No doubt there are some abuses and questionable activities like those physician-featured road shows on the patient circuit in support of one drug or another. But overwhelmingly hematologists are not personally enriching themselves at patients’ expense. Over many years of working with our doctors, it’s clear virtually all are relatively underpaid, highly committed to patients and severely overworked. Focusing on gross payments to them without needed context does a disservice to patients and doctors alike.
The bigger problem with this Sunshine Act debut is the distraction factor. This focus on payments to physicians distracts us from addressing the cancer that has locked on to the American medical system, the unregulated, uninhibited greed of pharmaceutical companies expressed in extortionate drug pricing.
Even the little bit of Sunshine splashed on the drug companies in the current publication of data is useful in revealing Big Pharma’s massive investment in non-research direct payments to institutions and physicians. It just doesn’t go nearly far enough. .
“In 2014 the pharmaceutical industry spent over $250 million on lobbying and campaign contributions — far more than any other industry in America,” reports Senator Bernie Sanders.
And there is no Sunshine law requiring drug companies to disclose the real costs of research and development, the percent of those costs covered by taxpayers, the price of these same drugs in other countries, like Canada where, on average, the identical drugs cost 40% less. Nor is there any law prohibiting drug companies from preventing lower generic drug prices through acquisition and financial incentives.
The greed of this industry has produced swollen CEO compensation packages and high returns on stockholder investment. Yes we have $100,000 pills, the world’s most high tech diagnostic equipment, and extraordinary capabilities to extend human life. But when it comes to delivering basic health services, America is encumbered with the most expensive, least effective basic health care system of any developed nation. Beyond high deductibles and co-pays for drugs — Medicare/Medicaid patients have a 33% co-pay for a Tier 5 drug like Incyte’s Jakafi. — and the reluctance of insurance companies to approve high-priced drugs to contend with.
The most shameful statistic underscoring the deadly impact drug pricing has on American health comes from the U.S. government itself: Nearly 1 in 10 American adults don’t take their medications as prescribed because they can’t afford to, according to the U.S. Centers for Disease Control and Prevention’s National Center for Health Statistics.
She was the poster girl for the start of the Fatigue Project. Back then all we had was the desire to know more, to get help. The Mayo Clinic crew, headed up by Dr. Ruben Mesa and Dr. Robyn Scherber jumped into the breach. They took our desires and crude data and designed a series of powerful research instruments that have disclosed the face of MRF — MPN-Related Fatigue — and set us on a path to get some relief.
Posters of MRF findings were presented at the last two ASH meetings and several important papers have appeared in scientific journals. This work put MRF on the hematology map and called attention to fatigue…. the primary unaddressed symptom of MPNs.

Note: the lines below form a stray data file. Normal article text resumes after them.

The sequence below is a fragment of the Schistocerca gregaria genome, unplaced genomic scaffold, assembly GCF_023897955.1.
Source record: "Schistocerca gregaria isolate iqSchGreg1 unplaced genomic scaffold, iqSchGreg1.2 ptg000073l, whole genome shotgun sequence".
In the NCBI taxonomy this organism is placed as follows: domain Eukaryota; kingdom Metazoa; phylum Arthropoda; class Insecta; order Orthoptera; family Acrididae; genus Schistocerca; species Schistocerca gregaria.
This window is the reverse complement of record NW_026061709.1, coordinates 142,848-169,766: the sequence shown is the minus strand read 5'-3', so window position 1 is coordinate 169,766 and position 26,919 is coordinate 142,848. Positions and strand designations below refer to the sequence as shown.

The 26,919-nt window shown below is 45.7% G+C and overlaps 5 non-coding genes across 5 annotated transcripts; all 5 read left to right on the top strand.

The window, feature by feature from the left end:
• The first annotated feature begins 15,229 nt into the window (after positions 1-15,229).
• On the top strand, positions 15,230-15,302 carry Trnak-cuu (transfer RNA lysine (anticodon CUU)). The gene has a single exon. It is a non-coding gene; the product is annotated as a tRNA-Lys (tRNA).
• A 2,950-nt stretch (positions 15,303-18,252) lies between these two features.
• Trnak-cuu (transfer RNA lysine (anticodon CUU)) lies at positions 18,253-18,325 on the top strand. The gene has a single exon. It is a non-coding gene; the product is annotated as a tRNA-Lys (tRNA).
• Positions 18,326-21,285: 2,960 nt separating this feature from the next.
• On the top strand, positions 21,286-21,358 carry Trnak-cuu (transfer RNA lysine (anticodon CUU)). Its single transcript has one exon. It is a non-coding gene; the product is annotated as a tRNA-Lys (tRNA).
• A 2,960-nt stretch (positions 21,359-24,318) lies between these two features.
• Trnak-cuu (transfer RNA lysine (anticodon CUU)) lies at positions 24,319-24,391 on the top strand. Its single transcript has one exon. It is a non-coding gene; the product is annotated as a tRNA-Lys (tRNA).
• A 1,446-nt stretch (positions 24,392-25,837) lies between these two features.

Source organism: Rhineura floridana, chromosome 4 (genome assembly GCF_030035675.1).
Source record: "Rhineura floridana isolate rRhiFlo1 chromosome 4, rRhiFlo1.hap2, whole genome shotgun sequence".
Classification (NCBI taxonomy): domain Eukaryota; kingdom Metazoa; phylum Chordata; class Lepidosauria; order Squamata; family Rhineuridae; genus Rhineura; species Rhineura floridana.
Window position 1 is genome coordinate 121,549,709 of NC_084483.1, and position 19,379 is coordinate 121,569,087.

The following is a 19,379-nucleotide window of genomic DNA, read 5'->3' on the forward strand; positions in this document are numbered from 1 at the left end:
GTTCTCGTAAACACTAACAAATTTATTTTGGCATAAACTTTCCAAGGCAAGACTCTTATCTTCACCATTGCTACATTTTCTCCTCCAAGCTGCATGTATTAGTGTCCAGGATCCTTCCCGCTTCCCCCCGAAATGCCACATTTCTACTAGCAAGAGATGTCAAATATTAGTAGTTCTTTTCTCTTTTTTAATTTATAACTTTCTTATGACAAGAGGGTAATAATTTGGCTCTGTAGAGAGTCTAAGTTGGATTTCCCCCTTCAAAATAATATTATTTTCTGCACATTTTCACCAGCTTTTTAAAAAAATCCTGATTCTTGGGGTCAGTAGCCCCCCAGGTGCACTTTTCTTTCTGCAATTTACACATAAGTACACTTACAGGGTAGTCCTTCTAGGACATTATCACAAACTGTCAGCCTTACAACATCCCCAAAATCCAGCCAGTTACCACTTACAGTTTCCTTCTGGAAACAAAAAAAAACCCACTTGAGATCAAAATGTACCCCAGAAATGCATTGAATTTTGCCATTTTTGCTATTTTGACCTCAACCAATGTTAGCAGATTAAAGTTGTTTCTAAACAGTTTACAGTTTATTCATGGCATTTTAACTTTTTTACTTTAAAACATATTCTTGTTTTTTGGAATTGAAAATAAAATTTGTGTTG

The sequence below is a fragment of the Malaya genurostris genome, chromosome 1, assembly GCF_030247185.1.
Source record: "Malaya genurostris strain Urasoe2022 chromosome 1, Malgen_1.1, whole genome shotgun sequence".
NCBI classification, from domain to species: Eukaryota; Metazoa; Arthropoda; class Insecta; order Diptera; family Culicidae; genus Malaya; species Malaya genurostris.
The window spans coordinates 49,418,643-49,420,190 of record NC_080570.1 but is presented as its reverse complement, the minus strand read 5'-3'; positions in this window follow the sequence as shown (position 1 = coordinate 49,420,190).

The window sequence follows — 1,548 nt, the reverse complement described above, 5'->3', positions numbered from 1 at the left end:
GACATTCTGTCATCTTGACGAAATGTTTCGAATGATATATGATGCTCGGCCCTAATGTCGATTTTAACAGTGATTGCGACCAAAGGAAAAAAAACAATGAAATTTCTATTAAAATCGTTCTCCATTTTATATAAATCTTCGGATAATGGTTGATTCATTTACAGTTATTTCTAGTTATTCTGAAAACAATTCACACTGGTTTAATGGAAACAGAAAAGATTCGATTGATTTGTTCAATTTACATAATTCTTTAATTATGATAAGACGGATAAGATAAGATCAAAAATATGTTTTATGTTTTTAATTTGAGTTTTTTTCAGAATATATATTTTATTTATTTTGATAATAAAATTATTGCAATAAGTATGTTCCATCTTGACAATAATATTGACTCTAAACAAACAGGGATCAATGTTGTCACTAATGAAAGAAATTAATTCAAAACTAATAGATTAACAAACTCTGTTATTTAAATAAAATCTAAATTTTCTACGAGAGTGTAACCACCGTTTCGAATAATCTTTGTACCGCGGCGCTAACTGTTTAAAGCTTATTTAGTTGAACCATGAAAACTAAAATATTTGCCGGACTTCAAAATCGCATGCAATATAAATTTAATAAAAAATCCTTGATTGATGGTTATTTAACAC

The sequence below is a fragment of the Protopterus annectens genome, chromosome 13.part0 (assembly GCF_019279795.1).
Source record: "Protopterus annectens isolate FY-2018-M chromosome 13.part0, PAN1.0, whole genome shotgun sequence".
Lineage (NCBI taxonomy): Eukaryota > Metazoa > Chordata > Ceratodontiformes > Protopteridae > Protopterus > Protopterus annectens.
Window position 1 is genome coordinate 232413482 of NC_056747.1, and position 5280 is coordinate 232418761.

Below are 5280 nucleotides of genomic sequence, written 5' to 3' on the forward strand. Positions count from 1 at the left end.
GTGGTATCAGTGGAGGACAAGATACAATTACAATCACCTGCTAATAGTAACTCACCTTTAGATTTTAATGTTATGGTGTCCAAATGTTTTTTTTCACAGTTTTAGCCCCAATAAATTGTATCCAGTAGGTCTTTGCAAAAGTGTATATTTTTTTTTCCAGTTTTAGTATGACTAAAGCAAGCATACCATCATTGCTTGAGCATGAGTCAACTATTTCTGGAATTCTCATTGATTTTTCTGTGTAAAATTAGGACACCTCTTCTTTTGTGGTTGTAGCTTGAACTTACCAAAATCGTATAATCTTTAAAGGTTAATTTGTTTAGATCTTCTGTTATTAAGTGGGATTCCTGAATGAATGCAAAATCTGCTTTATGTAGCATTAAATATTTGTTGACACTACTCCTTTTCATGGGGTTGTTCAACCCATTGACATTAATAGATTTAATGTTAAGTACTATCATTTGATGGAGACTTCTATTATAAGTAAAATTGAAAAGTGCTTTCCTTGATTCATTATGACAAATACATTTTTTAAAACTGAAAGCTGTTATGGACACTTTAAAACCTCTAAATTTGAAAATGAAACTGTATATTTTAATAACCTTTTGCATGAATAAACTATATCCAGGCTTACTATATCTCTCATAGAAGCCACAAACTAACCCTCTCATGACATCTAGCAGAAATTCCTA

Cancer is the latest peer-reviewed journal to approve publication of the results of Comprehensively Understanding Fatigue in the Myeloproliferative Neoplasms, (Scherber et al.) Congratulations to all… including the nearly 1800 of us who participated in the on-line research.
So now we know what Promedior was up to… You know that long delay between results of The PRM-151 Phase I clinical trial and the start of Phase 2? We were told it was about crunching data. About applying findings from the first trial that showed some positive clinical results. What we weren’t told was little Promedior was shopping for dollars…and a big partner. Last week they announced it. Giant Bristol-Myers Squibb is on board with a $125 million buy-in giving them the rights to acquire Promedior. The deal is structured so more than $1 billion can change hands in milestone payments and outright acquisition of Promedior and its fibrosis reducing drug, PRM-151. That drug has been granted Fast Track designation in the U.S. and Orphan designation in the U.S. and Europe for the treatment of MF.
Such big fish, such a small pond. With Bristol-Myers now joining Novartis, Roche, Celgene, Gilead and Janssen backing an MPN drug, five of the top 1o drug companies with combined sales in excess of $15 billion are paddling around our little backwater swimming hole. Makes you wonder. You know there are not enough of us to justify all that action, even with the bizarre and rapacious pricing currently in vogue. Like former Incyte CEO Paul Friedman suggested way back when all this started, myelofibrosis is just a stop on the way to bigger things. That’s OK, we’ll take the research explosion any way we can get it.
The bi-annual CR&T MPN Patient Symposium is just around the corner, so if you haven’t already got your ticket time’s running out. New wrinkle this year: The patient symposium includes the big international scientific weekend conference. The line up reads like a Who’s Who of MPN science and medicine... Among the presenters are Drs. Robert Kralovics, Ann Mullally, Jerry Spivak, Ruben Mesa, Srdan Verstovsek, Richard Silver, Andrew Schafer, and Jason Gotlib. The full program is here.
The hidden face of Janus … In the current issue: CHZ868, an experimental Type II JAK2 inhibitor targets inactive state of JAK2, rolls back MPN symptoms, reduces allele burden, and overcomes ruxolitinib resistance. Plus: Molecular modeling of the autoinhibitory action between the kinase and pseudokinase uncovers hidden pathogenic mechanism.
Tell your story, express yourself, share your experience in your MPN magazine. You can add your comments to MPNforum articles, list your Blog, or write an article. (We’ll even help you get started.)…Letter to the Editor
© MPNforum, LLC , MPNforum.com, and the MPNforum Quarterly Journal 2015. MPNforum is licensed under a Creative Commons Attribution-NonCommercial-NoDerivs 3.0 Unported License. Unauthorized use and/or duplication of this material without express and written permission is strictly prohibited. Excerpts and links may be used, provided that full and clear credit is given to MPNforum.com with appropriate and specific direction to the original content.
.Donations are welcome but not tax-deductible